Falce: Why my son is afraid of my job
Some moms go to work, do a job and come home and are just a mom again. At least that’s how kids see it.
My kid worries about whether I get to come home.
He is 10 years old, and he’s not allowed to watch the news for the next week or so. In our house, that will be a noticeable departure.
If he watches the news, he will find out about Jamal Khashoggi, the Washington Post columnist and Saudi Arabian native who entered the Saudi consulate general in Istanbul and was never seen again. Reports Wednesday say an assassination was ordered by his government, and Khashoggi was killed and dismembered with a bone saw before his murderers left the country on private planes. The Saudis deny this.
My son would hear about the murder of journalist Viktoria Marinova in Bulgaria . Despite widespread belief the murder was motivated by investigations of corruption in that country, a nation noted for subterranean levels of journalistic freedom , the local authorities have blamed the attack on a petty criminal who did not know Marinova. The prime minister has “expressed discontent” not with the crime, but with the “monstrous things” said about Bulgaria since it occurred.
My son could hear related stories, like the murders of journalists Daphne Caruana Galizia and Jan Kuciak, both killed in European nations for doing what journalists do.
He has heard stories like these before. He heard the coverage of the June shooting at the Capital Gazette in Annapolis , Md. He knows that a man came into the offices and started shooting. He knows people died, and four of them were journalists. He knows, because he asked, that one had the same job I do.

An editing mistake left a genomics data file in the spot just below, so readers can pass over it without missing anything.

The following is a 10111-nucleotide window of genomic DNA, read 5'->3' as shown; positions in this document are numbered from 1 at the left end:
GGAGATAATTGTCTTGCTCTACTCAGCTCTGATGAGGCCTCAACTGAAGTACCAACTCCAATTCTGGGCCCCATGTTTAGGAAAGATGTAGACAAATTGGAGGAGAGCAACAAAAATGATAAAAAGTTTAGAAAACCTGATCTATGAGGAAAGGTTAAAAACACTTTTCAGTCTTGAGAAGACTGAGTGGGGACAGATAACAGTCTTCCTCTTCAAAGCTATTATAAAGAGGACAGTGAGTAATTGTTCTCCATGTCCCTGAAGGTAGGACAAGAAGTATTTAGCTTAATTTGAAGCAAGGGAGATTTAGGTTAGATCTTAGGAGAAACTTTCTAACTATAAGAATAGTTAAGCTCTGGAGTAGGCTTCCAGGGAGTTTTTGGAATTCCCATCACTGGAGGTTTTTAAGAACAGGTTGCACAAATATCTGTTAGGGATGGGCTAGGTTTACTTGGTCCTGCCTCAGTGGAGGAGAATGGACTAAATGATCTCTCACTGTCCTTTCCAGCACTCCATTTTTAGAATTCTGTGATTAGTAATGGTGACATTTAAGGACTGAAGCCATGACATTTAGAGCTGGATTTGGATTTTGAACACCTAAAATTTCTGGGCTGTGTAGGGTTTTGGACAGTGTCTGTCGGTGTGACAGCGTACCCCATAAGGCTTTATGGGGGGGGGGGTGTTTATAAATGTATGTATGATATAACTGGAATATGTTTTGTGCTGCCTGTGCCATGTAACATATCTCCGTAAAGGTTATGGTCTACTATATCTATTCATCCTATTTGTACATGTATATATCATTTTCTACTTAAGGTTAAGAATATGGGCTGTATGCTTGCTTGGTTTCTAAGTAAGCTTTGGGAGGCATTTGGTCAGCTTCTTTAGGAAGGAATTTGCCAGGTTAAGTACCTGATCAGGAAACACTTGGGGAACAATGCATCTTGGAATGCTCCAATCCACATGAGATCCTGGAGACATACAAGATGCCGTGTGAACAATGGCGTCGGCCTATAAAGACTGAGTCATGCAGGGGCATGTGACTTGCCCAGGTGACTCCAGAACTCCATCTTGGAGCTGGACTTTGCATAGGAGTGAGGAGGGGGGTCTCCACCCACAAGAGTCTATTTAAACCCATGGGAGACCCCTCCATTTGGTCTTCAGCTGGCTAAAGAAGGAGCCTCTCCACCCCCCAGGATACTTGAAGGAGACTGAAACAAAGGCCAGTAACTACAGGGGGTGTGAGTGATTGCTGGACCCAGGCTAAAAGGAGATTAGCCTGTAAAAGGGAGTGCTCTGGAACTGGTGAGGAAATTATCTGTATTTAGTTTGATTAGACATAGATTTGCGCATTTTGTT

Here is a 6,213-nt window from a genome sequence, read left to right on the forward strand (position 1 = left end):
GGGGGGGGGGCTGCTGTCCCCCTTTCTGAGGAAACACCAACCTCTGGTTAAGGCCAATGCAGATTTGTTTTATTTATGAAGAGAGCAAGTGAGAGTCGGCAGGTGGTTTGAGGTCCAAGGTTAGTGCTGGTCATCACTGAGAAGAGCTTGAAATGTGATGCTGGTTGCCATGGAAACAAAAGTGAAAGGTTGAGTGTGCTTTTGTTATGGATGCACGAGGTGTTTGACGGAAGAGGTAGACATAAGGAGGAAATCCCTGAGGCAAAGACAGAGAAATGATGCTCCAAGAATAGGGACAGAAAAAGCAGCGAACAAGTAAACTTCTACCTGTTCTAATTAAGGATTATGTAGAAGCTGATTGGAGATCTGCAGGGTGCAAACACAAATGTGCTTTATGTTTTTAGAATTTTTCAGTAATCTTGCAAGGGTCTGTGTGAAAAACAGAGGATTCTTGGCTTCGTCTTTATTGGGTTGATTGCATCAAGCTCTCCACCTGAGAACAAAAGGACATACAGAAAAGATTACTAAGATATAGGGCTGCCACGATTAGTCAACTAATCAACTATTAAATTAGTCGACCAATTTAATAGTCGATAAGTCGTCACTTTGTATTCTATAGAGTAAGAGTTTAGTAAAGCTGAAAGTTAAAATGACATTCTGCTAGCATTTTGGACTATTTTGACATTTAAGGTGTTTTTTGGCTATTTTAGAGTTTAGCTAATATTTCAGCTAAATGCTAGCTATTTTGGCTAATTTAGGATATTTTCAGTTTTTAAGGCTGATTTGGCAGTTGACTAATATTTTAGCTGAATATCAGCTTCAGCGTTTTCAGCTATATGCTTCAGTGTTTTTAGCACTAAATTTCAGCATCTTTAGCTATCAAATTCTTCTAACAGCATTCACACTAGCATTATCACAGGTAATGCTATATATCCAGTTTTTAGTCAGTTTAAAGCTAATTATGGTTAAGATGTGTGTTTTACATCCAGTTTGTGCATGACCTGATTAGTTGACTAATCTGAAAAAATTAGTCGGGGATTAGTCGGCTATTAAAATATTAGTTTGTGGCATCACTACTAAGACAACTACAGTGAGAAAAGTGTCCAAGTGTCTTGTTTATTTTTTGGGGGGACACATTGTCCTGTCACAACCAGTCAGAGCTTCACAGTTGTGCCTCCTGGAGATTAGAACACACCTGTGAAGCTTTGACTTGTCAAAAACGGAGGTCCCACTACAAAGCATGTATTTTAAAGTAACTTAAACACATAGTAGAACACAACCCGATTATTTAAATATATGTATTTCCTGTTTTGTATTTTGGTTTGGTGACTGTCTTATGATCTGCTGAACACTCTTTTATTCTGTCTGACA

My son knows that journalists are not popular people right now. He knows, not because he asked, but because he has watched and heard the fights and the shouting.
He cried when he was 7 years old and saw the “Rope. Tree. Journalist. Some assembly required” shirts, not on protesters at political rallies, but at our county fair. The helpful gentleman wearing one explained what it meant, then clapped my son on the shoulder and said, “Ha. Just a joke,” without knowing my son spent more time in my newsroom than some of my reporters.
My son knows that my job has not always been “safe.” He was at his first crime scene when he was 4 months old, sitting in the car with his dad while I went to the police tape to talk to an officer. He’s helped me bandage my leg after I was cut by exploding glass at a fire. But he knows the difference between getting hurt and getting killed.
As a mother, I mourn the fact that my son has drills at school that teach him what to do if an armed attacker comes in and threatens children and educators, but I also mourn that when he came to see my office, he noted the levels of security to get in, and asked where I would hide if a gunman came.
He has asked who he would live with if someone shoots me.
People sometimes think that, in the current climate of hostility against journalists, we are politically motivated when we bristle and wince at words like “enemy” and “fake” and take things to heart. If you think it’s about you, you must be part of the problem.
We just want to be the moms and dads, wives and husbands, that do a job that needs doing, and come home to our families at the end of the day.
I just want my son to believe that will happen. Right now, I’m not sure that he does.
Lori Falce is the Tribune-Review
Community Engagement Editor.